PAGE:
I am currently setting up SPR assays for a high affinity binding interaction between an immobilized antibody on protein G (5RUs immobilized) and a protein X.
I work in HBS-P buffer but I see that very often HBS-EP is preferred for antibody assays.
Is there any reason for that ? I know EDTA is a chelating agent but why removing metals ? Does it intefere with binding?
I actually have a quite low surface activity (around 25%) which is surprising because the interaction I study is supposed to be very high (Kd 0.1 nM) and optimized, I would expect a surface activity >50%.
I wondered if I could see a big change by adding EDTA in my running buffer.
the HBS-EP was the first buffer promoted by Biacore and therefore stuck in the mind of the users. As far as I know, metal ions do not interfere with normal interactions on a CM-dextran chip and including EDTA also should not interfere.
But, we routinely leave out the EDTA since we require often calcium or zinc ions. So the message is: use the appropriate buffer for your interaction. There are no obligatory buffers.
With low surface activity you mean that the actual Rmax is only 25% of the theoretical Rmax based on the protein sizes and immobilization level of the ligand? Assuming that, the KD is independent of the amount of functional ligand on the surface. You can see the Rmax as a kind of scaling factor for the curves (and the amount of functional ligand). However, when your analyte is not 100% functional, you think that you inject a 100 nM solution and it is only a 25 nM functional solution then you get a lower Rmax and KD than expected.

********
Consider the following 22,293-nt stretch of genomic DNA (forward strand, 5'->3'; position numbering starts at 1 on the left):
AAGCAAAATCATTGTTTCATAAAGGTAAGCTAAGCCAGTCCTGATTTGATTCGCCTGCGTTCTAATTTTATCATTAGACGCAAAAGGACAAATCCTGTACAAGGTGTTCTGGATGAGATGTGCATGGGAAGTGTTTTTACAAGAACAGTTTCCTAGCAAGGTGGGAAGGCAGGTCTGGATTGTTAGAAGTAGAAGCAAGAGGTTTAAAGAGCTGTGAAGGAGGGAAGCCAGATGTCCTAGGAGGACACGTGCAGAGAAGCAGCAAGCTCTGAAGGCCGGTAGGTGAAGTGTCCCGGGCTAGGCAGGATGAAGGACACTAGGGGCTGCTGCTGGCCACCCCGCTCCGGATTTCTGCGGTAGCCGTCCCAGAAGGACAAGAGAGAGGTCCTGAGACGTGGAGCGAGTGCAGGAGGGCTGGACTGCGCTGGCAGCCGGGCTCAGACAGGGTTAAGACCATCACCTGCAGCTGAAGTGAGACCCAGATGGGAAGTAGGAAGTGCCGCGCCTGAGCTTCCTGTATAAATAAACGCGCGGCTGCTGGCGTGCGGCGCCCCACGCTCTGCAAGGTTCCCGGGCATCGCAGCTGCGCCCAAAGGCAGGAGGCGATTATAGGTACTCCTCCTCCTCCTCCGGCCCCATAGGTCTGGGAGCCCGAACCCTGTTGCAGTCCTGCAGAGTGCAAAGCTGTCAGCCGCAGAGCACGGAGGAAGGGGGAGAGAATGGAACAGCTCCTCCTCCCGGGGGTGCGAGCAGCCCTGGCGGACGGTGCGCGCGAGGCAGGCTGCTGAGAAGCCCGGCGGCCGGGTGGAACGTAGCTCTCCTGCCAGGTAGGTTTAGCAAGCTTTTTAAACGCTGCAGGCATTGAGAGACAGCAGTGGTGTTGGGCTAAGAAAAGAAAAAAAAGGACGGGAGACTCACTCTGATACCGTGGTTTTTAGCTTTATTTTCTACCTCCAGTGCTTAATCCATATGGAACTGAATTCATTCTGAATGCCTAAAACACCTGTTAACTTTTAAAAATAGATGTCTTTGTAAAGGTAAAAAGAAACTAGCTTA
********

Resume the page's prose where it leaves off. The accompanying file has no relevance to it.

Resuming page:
Can you verify the functionality of the ligand surface and analyte with another assay?
Thank you for your answer. The functionnality of the ligand is not a problem we performed a quality control of it. But I think the analyte might be the problem. I will run a SEC-MALS to check.
Another point, I try to perform both kinetic & steady state experiments. I manage to see a small dissociation and to reach only a start of plateau (maximum contact time of the apparatus used (with a flow rate of 5µL/min, 1h30 association & 5h dissociation)
In kinetics, I get a Kd of 0.2 nM with correct T-values etc..
In steady state, I shift from 1 log the Kd (I see 5 nM)
Is there any explanation in such differences between kinetics and steady state analysis?